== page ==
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Question on collections and specifically using the comparable interface  RSS feed

 
Kaiser Nahom
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Currently going through an exercise on collections. I need some help answering because I've studied how the Comparable and Comparator interfaces work, but am struggling to see what I need to do. The question is as following:

Given below is a class for street addresses in a town that is meant to allow sorting.




The constructor should create a map and add all the given street addresses along
with the corresponding names of residents. The print method should print the
street addresses and resident names of all the people in the mailing list in the
ascending order of street address.
 
Campbell Ritchie
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Welcome to the Ranch

Were you given that code exactly as you wrote it? That is pretty dreadful style; the lack of indentation will mean you can easily get lost, and the lack of {} in lines 11‑13 can cause more confusion. The old Sun Style Guide will tell you there is a better way to write that sort of code anyway. And public fields (lines 2‑3) is poor design.
Anyway, you have code which will work, however unreliably, and you know all about Comparable<T> and Comparator<T>? Remind yourself about object ordering in the Java™ Tutorials. If you click the “previous” link, you will find it tells you about Maps. That shou‍ld tell you all you need to know about adding things to Maps. Remind yourself about how a SortedMap works, and you are going to find what I sometimes say, that these things are actually easier to implement than they look at first sight.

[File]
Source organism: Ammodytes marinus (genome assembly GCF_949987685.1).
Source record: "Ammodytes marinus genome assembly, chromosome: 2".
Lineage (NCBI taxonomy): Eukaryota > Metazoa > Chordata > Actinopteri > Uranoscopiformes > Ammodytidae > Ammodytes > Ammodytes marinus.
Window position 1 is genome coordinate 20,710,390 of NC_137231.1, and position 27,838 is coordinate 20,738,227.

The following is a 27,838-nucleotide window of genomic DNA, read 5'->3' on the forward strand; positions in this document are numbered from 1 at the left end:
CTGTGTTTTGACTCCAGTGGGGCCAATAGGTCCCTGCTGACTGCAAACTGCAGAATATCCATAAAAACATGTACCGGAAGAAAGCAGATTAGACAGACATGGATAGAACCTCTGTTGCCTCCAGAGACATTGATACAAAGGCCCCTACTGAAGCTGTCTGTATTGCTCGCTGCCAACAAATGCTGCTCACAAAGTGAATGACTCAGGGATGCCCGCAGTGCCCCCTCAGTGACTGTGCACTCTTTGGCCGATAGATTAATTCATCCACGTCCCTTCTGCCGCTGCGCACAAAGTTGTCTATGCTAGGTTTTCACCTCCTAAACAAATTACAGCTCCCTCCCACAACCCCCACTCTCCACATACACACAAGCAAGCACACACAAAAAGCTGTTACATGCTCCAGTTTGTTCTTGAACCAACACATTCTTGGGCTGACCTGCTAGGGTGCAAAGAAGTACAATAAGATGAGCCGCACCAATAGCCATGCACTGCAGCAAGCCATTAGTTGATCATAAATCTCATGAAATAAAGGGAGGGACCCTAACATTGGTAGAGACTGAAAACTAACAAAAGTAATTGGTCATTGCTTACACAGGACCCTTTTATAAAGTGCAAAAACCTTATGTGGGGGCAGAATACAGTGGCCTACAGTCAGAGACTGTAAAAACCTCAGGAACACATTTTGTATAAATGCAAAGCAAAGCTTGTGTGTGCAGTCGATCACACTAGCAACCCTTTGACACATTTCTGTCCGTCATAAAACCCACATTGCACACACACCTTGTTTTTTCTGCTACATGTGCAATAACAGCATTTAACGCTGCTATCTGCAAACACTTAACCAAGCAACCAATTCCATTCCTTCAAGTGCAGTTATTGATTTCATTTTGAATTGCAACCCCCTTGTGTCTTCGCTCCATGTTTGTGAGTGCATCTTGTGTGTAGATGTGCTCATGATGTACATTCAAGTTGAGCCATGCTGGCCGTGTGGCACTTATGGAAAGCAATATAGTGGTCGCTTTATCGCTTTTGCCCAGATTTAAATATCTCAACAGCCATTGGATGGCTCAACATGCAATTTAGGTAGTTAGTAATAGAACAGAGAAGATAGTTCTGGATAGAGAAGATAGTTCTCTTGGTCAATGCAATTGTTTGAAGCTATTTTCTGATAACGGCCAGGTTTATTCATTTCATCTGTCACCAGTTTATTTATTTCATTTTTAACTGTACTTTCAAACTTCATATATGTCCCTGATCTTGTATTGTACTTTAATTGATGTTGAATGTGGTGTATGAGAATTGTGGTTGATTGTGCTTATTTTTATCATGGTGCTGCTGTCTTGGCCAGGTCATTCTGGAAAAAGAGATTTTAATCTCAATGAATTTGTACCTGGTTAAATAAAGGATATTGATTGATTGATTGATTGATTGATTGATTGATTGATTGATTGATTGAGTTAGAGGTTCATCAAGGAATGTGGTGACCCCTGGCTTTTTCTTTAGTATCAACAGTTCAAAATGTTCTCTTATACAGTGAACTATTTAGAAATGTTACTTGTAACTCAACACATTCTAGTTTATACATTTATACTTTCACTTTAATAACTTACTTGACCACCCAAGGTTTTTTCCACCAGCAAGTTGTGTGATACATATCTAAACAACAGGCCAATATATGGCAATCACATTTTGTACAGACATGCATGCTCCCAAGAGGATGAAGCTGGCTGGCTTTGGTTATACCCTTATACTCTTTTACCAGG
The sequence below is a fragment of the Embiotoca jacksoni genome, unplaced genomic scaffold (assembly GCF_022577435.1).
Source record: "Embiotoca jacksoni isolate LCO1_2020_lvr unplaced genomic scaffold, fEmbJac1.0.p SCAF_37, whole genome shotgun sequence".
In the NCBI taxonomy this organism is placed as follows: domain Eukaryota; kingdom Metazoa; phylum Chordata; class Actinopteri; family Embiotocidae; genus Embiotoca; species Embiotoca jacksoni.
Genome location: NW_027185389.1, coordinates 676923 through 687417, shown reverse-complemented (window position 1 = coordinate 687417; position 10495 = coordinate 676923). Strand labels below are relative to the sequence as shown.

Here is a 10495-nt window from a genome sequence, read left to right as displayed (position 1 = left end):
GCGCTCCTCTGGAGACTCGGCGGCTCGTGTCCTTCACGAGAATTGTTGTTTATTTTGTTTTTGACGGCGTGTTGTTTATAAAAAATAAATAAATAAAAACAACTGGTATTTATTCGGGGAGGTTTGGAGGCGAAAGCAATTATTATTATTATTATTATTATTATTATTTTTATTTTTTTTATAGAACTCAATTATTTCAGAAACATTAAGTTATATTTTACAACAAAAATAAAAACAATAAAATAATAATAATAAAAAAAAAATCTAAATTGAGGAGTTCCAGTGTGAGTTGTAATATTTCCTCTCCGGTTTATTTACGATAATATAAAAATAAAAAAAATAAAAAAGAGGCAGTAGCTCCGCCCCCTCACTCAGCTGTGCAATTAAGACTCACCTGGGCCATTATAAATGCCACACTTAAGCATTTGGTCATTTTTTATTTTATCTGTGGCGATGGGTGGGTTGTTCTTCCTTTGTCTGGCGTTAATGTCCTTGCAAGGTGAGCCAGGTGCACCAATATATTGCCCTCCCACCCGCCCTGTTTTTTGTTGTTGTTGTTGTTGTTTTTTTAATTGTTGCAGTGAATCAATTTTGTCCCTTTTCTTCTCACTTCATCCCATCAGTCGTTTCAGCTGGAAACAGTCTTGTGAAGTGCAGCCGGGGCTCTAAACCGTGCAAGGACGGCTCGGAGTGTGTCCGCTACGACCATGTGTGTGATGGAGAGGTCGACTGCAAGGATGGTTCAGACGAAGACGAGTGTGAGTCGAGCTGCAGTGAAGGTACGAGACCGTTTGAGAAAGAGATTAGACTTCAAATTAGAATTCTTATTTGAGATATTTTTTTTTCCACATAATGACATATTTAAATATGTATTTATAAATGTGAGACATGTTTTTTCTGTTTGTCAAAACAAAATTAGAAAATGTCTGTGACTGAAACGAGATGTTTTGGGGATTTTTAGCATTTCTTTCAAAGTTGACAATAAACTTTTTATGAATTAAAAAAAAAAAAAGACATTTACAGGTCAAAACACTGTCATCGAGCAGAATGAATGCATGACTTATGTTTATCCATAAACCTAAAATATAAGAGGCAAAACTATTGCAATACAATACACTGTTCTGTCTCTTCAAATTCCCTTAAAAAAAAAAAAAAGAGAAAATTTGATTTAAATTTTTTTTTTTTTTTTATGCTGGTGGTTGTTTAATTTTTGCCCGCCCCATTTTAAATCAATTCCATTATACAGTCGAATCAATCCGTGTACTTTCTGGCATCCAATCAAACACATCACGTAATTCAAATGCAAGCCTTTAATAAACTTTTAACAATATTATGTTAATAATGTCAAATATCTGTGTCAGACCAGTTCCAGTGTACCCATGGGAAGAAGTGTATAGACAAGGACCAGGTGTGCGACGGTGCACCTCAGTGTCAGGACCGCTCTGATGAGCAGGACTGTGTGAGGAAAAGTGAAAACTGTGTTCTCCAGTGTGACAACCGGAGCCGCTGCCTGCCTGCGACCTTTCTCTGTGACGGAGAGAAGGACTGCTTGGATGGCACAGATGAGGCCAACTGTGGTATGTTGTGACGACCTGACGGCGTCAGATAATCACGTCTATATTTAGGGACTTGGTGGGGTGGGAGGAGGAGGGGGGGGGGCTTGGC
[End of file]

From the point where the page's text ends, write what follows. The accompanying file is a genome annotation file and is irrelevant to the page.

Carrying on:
I presume the details of the Map mean that the “K”s represent addresses and the “V”s the names of the occupants.
 
Campbell Ritchie
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Kaiser Nahom wrote:. . . . . .
Are you really given parallel Lists? That is another bit of poor design.
 
Kaiser Nahom
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Thanks Rob. I've attached an image of the problem just so it's easier on the eye, but yes lines 11 to 13 really do miss out any swirly brackets.
I have looked at most of the stuff in the collections interface, sortedmap included as well as Comparator and Comparable. I think I understand them, that comparable is used to define a way of naturally ordering a set, whilst the comparator allows us to implement natural ordering for the basic classes (string and int and that) but I learned about it in a slightly different context and using a different print method.

I went through a video tutorial on comparable and natural ordering here https://www.youtube.com/watch?v=OlMw3ecL1ow

this is the code from the video, with my own commenting (feel free to point out any misunderstandings)

comparable-question.PNG
[Thumbnail for comparable-question.PNG]
the question in its original form
 
Campbell Ritchie
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Kaiser Nahom wrote:Thanks Rob. . . .
Who's Rob?
I went through a video tutorial on comparable and natural ordering here . . .
Quite a good tutorial, but there is one bad bit of style and two potential errors in the code.
How far have you got with your assignment, which is probably very easy to complete?
 
Kaiser Nahom
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Ahem, sorry, my bad Campbell.
I understand from the description of the exercise what needs to be done, however I'm still unsure of what actually needs to be done.
It states that:

The constructor should create a map and add all the given street addresses along